Researchers at New Zealand’s Massey University Institute of Natural Sciences will be placing global positioning satellite (GPS) collars on Bharal, the blue sheep of the Himalayas in the Annapurna region of Nepal. They are called blue sheep as their fur is brown to blue. They are also very distinctive with tightly curled horns.
The Bharal is one of the major prey species for snow leopards and the region is remote and at very high altitudes so in the past its been almost impossible to study these sheep. Questions the researchers will want to answer include are there enough of these sheep to support the snow leopard populations?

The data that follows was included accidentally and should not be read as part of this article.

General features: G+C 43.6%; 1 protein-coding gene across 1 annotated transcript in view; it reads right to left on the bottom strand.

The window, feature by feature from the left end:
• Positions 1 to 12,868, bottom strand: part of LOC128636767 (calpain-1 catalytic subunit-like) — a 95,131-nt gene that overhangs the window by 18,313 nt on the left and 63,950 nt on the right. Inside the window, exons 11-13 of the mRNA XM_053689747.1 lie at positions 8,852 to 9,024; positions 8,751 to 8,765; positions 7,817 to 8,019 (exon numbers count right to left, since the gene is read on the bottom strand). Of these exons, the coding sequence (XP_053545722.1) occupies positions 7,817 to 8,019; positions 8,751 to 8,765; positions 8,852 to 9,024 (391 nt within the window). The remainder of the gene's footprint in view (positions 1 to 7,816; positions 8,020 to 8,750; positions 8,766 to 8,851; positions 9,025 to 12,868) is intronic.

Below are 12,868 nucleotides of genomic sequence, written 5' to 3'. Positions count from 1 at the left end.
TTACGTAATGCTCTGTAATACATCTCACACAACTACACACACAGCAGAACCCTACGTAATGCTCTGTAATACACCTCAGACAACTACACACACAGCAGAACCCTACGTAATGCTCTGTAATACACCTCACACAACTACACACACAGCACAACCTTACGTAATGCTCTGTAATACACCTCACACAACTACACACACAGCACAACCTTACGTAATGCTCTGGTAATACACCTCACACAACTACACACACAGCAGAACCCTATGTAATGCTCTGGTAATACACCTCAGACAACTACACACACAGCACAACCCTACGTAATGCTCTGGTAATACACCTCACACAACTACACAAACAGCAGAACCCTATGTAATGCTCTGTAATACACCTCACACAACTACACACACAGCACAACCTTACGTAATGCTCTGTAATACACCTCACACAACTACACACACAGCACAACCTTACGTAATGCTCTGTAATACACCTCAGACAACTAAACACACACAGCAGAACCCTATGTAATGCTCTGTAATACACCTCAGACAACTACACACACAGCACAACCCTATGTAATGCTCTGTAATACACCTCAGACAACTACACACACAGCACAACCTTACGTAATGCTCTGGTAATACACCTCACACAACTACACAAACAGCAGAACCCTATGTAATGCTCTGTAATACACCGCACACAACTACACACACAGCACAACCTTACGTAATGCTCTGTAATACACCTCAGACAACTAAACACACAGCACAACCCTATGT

Project Leader Achyut Aryal from Nepal says “this region is one of the last refuges for species such as snow leopards, brown bear, wolf, lynx and, importantly, their keystone prey species, the blue sheep.”
The researchers will track 10 sheep for two years across the high mountains to learn their grazing habits, movements and population numbers. Another innovation of the project is to involve New Zealand school children who’ll be able to track the movements of the sheep on computers in their classrooms.
More on this story here.
More facts on blue sheep here.